“I need to have a baby so I can get a break,” I said, when I was a preschool teacher (and also stupid). I spent nine hours a day with up to 15 toddlers; being at home with one child would be “easy peasy lemon squeezy.”
Turns out being home with one child is “exhausting overwhelming lemon nightmare.” I was so wrong about how hard parenting was going to be. 15 toddlers who belong to someone else have nothing on a child who is yours.
It was the first error in judgement I made as a pre-parent. I didn’t think of myself as judgmental, but I judged the parents nonetheless.
I think back on that time a parent brought their child into daycare on their day off and I said, “When I have kids, I’m going to want to spend all of my free time with them. If I had a day off, I’d keep my child home with me and have quality time.” And then I laugh, and laugh, and cringe, and cry. Less than three years later, I was screeching into that parking lot on my day off and handing my kid to the same teachers before the wheels on the car stopped spinning.
Spend all my free time with my kid? Ha! I’m sorry parents who dropped your kids off on your day off. I get it now, and I’m truly ashamed.
I was also positive I was completely prepared to be a parent. Better prepared than most, in fact. I had a degree with a minor in child development. I had years of experience caring for children. I had this shit down. I learned 30 seconds after my son was born that none of this prepares you to be a parent. It made me a fantastic preschool teacher, but I was starting parenthood with a clean slate like everyone else.
I can forgive myself the naivety in my over-estimation of how prepared I was to be a parent. I didn’t know. Nobody knows until that kid arrives and everything gets thrown out the window. What I find harder to accept is that I am nowhere near as good a parent as I thought I would be.
I know the philosophies. I know the proper way to handle a tantrum, childhood fears at bedtime, all of that. I give fantastic advice. So why do I suck so badly at applying it to my own children? Why am I Mary Poppins to other people’s children and Mommy Dearest to my own?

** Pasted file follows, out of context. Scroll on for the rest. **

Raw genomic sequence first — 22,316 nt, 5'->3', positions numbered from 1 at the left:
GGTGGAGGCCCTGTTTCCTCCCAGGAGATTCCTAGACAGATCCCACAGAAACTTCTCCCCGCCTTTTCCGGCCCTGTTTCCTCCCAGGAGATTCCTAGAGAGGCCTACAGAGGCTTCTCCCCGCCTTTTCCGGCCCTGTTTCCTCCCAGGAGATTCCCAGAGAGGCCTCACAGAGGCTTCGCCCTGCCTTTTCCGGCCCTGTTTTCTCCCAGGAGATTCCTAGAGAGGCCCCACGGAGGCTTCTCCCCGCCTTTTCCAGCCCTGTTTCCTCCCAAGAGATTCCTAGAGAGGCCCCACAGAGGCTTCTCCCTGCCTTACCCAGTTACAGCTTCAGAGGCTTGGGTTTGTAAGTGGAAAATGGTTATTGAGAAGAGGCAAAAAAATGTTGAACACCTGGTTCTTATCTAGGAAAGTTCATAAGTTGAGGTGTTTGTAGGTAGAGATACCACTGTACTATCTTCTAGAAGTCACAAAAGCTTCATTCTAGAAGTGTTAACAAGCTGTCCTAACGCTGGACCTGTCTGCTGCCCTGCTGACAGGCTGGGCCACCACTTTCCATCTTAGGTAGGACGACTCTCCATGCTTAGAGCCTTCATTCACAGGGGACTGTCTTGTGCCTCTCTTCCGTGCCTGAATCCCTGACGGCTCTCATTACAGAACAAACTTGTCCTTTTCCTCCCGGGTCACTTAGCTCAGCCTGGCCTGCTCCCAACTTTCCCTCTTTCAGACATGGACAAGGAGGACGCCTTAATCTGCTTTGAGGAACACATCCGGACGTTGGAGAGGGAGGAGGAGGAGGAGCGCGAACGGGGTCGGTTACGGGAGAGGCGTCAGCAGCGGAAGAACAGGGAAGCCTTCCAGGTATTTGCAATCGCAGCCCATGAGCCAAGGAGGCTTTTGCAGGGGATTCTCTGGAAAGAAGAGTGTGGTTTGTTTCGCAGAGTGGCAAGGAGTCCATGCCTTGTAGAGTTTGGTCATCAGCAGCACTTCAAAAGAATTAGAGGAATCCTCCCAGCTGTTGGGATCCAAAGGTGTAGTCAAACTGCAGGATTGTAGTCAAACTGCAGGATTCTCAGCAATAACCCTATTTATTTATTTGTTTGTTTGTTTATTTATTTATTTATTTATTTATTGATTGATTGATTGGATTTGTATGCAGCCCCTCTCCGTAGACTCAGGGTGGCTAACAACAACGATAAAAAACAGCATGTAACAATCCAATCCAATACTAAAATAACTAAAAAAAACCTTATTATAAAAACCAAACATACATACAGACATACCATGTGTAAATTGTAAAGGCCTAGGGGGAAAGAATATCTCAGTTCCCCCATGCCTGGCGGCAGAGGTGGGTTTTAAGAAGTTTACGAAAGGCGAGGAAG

I lose my patience. I’m tired, I’m frustrated, they know exactly what buttons to push, and eventually I yell when I should reason. I demand when I should explain. I turn the TV on when I should haul out the craft box.
It’s not that I didn’t picture motherhood being hard, it’s that I was overconfident in my ability to handle the difficulty. I had no idea that simply holding a baby for hours a day could suck the soul out of you. Or that it doesn’t get easier as they grow, it just gets different. I thought I would handle this with grace, and I decidedly am not.
I’m not concerned with how I measure up against Facebook posts and Instagram stories. I know they are the highlights and that five minutes after posting an ethereal picture of her sleeping child, my friend is going to text me what an asshole he was at bedtime. I am endlessly forgiving of my friends’ parenting imperfections, and hyper aware of the highlight reel effect of social media. But what I find harder to reconcile is the image in my head of the mom I think I should be, and genuinely thought I would be, and the mom I really am.
Objectively, I know I am doing my best. I know my children are well-cared for and fiercely loved. I know I am raising them properly, and when I can take a step back, I see that. But letting go of the ideal is hard.
So, I am choosing to grieve her – the mom I thought I’d be. I’m letting her go. It’s painful. It feels a little like a loss. But I can’t move forward with the mom I am until I detach from the mom I will never be.
I’m not her, despite my best efforts and highest expectations. But I’m me – an imperfect mom with the best of intentions who hits the mark more than she misses, or at least hits the general target. I’m not the ideal. I’m not even the ideal version of myself. But I’m enough, and that’s enough. And you are too.